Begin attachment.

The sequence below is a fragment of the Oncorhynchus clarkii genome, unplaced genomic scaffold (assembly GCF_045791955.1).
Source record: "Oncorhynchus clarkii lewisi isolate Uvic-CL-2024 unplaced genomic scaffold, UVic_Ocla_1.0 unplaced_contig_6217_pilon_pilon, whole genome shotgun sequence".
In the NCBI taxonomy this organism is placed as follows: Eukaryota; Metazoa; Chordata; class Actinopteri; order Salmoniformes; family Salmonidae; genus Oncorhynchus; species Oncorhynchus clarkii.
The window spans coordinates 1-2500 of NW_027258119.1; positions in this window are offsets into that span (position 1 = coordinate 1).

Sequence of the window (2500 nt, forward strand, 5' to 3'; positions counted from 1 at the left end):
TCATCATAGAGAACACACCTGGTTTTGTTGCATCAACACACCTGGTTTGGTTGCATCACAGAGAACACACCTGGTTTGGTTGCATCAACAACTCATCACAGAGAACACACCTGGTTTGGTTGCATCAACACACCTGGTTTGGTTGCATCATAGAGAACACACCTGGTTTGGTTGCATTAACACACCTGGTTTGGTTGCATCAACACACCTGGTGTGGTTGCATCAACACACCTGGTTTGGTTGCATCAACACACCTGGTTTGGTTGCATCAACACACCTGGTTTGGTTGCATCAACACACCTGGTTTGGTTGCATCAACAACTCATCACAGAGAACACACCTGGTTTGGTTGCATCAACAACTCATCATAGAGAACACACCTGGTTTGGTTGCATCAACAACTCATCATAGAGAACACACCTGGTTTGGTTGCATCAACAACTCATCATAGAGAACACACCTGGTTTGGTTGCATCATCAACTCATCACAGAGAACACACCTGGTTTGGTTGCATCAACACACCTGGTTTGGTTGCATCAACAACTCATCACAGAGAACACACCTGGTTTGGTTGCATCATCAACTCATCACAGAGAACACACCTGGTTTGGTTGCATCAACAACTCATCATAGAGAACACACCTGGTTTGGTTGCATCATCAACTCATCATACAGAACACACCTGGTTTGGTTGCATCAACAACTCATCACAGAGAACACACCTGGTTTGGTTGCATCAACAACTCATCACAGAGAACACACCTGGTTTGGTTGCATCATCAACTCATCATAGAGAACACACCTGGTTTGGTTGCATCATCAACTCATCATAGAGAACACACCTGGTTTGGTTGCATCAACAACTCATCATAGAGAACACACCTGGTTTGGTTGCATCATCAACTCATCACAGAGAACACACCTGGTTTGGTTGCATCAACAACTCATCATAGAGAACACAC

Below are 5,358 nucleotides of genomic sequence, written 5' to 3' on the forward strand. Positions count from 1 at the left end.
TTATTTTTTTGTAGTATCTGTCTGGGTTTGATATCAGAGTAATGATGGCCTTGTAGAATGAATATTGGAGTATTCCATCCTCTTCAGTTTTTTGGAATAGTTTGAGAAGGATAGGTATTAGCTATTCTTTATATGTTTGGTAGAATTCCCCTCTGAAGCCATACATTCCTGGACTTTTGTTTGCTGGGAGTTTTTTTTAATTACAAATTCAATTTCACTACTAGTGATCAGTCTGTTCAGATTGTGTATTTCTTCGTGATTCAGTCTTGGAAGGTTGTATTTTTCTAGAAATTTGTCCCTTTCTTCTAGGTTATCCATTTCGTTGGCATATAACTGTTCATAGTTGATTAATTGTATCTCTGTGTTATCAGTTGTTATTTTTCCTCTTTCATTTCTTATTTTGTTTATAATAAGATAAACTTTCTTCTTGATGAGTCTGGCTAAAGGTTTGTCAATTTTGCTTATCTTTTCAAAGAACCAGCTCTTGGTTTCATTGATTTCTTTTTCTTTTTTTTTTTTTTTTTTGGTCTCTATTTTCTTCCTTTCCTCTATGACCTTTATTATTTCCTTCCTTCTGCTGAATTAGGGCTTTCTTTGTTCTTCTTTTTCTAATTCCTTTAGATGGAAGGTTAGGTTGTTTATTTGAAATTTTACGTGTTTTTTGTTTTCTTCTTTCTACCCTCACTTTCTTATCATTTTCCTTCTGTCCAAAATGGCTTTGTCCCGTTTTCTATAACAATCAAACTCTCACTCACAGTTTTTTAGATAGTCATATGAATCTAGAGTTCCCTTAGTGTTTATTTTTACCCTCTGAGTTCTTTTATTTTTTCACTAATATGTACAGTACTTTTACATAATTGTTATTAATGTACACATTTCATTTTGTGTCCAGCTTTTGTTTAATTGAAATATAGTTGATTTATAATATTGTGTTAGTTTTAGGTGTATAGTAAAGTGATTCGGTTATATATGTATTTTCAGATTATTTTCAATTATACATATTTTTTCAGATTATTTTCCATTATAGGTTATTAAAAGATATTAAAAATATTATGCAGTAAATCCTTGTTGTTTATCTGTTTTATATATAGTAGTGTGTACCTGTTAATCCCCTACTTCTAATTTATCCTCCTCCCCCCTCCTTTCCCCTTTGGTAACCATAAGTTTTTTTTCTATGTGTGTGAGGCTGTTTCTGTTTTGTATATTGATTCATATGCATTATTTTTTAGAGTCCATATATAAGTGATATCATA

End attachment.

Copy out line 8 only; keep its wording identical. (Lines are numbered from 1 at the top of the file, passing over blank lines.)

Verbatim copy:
TTATTTTTTTGTAGTATCTGTCTGGGTTTGATATCAGAGTAATGATGGCCTTGTAGAATGAATATTGGAGTATTCCATCCTCTTCAGTTTTTTGGAATAGTTTGAGAAGGATAGGTATTAGCTATTCTTTATATGTTTGGTAGAATTCCCCTCTGAAGCCATACATTCCTGGACTTTTGTTTGCTGGGAGTTTTTTTTAATTACAAATTCAATTTCACTACTAGTGATCAGTCTGTTCAGATTGTGTATTTCTTCGTGATTCAGTCTTGGAAGGTTGTATTTTTCTAGAAATTTGTCCCTTTCTTCTAGGTTATCCATTTCGTTGGCATATAACTGTTCATAGTTGATTAATTGTATCTCTGTGTTATCAGTTGTTATTTTTCCTCTTTCATTTCTTATTTTGTTTATAATAAGATAAACTTTCTTCTTGATGAGTCTGGCTAAAGGTTTGTCAATTTTGCTTATCTTTTCAAAGAACCAGCTCTTGGTTTCATTGATTTCTTTTTCTTTTTTTTTTTTTTTTTTGGTCTCTATTTTCTTCCTTTCCTCTATGACCTTTATTATTTCCTTCCTTCTGCTGAATTAGGGCTTTCTTTGTTCTTCTTTTTCTAATTCCTTTAGATGGAAGGTTAGGTTGTTTATTTGAAATTTTACGTGTTTTTTGTTTTCTTCTTTCTACCCTCACTTTCTTATCATTTTCCTTCTGTCCAAAATGGCTTTGTCCCGTTTTCTATAACAATCAAACTCTCACTCACAGTTTTTTAGATAGTCATATGAATCTAGAGTTCCCTTAGTGTTTATTTTTACCCTCTGAGTTCTTTTATTTTTTCACTAATATGTACAGTACTTTTACATAATTGTTATTAATGTACACATTTCATTTTGTGTCCAGCTTTTGTTTAATTGAAATATAGTTGATTTATAATATTGTGTTAGTTTTAGGTGTATAGTAAAGTGATTCGGTTATATATGTATTTTCAGATTATTTTCAATTATACATATTTTTTCAGATTATTTTCCATTATAGGTTATTAAAAGATATTAAAAATATTATGCAGTAAATCCTTGTTGTTTATCTGTTTTATATATAGTAGTGTGTACCTGTTAATCCCCTACTTCTAATTTATCCTCCTCCCCCCTCCTTTCCCCTTTGGTAACCATAAGTTTTTTTTCTATGTGTGTGAGGCTGTTTCTGTTTTGTATATTGATTCATATGCATTATTTTTTAGAGTCCATATATAAGTGATATCATA